FW: The images do not feel personal. Do you feel they are in some capacity?

SS: They are only in the way in how I view the world or take from personal experience to lead me to the things I photograph. It began as a personal story of sorts, but I wanted it to be more general, speaking of a collective experience with trauma or loss.

FW: Where are the photographs from this newest series taken?

SS: They are from different locations around the country, from Los Angeles to New Haven, CT.

I am invested in the range because what I am thinking about it is an American investigation, that what I am talking about is as common here in Philadelphia as it is in Los Angeles — it’s a product of being American. Each place is its own, and the pictures could not have been taken within 10 miles of each other. The pictures look similar, or are each a piece of a whole, which helps create a seamless world regardless of location.

FW: Some of your images depict very intimate moments and places. What is it like photographing at a funeral or a strip club? Do you build relationships with your subjects?

SS: I do not build long-term relationships with my subjects nor am I part of the community, in most of the photographs. In a few instances the subjects are close to me. It is uncomfortable to photograph at a funeral or strip club, worlds that are not my own, but I purposefully put myself in uncomfortable situations in an attempt to make pictures that are not safe, or pre-visualized before hand. In the bar series, I had a sense of how the pictures would look in the end, in this work I do not until I am there and responding intuitively.

FW: Death, injury, and the vulnerability of the human body (in contrast to the virility of the teenage male body) feature prominently, why?

SS: Trauma affects the body, even those of the young who should not have to face such things so early in life. The body shows the trauma of our physical and mental state.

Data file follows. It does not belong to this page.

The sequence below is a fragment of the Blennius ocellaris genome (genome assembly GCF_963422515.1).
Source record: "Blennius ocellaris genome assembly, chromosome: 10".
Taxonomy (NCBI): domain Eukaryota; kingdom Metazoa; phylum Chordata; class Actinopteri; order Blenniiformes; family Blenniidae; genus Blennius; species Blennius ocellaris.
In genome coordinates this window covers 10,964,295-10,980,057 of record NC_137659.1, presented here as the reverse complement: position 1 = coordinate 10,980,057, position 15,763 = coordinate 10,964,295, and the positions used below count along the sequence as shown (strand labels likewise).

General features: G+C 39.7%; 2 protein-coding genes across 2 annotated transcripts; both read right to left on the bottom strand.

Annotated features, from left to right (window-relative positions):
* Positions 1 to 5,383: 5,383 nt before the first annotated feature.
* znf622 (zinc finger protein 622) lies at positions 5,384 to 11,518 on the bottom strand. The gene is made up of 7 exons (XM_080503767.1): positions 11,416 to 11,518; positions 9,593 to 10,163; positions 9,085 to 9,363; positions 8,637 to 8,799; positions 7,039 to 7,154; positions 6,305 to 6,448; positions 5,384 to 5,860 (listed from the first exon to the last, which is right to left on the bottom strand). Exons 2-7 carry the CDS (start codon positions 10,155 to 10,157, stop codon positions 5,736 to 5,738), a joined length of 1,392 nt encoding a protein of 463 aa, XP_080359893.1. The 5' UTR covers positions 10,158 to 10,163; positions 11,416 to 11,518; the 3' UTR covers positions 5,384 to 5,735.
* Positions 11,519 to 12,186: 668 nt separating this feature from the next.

FW: Given the effect of trauma on the body, what purpose do the images of young healthy men serve?

SS: In the image of the funeral the young healthy men must carry the burden of violence. Pallbearers should not all be teenagers, but when a member of their community is murdered, they carry that trauma. In the image of football players on the sideline sideline, the figures standing are contrasted by the injured figure on the ground.

FW: Religious symbols and sports intertwine in the work. Do you think they serve similar functions in American culture?

SS: Sports and religion can induce an equal amount of fervor in a person. They are prominent in that it is where our money goes, they infect our politics and politicians, how we spend our time. My American experience informs that, if you watch TV or see ads or exist in the broader culture, it is everywhere. They are as American as apple pie and trucks.

FW: There are almost no women portrayed in your more recent work. Was this a conscious decision?

SS: It was not a conscious decision.

FW: Do you think male trauma is more public, played out on a more grandiloquent scale (wars, sports injuries, crime, political controversies)?

SS: I would not make any claims that there is an underlying meaning as to why there are more men than women in my pictures.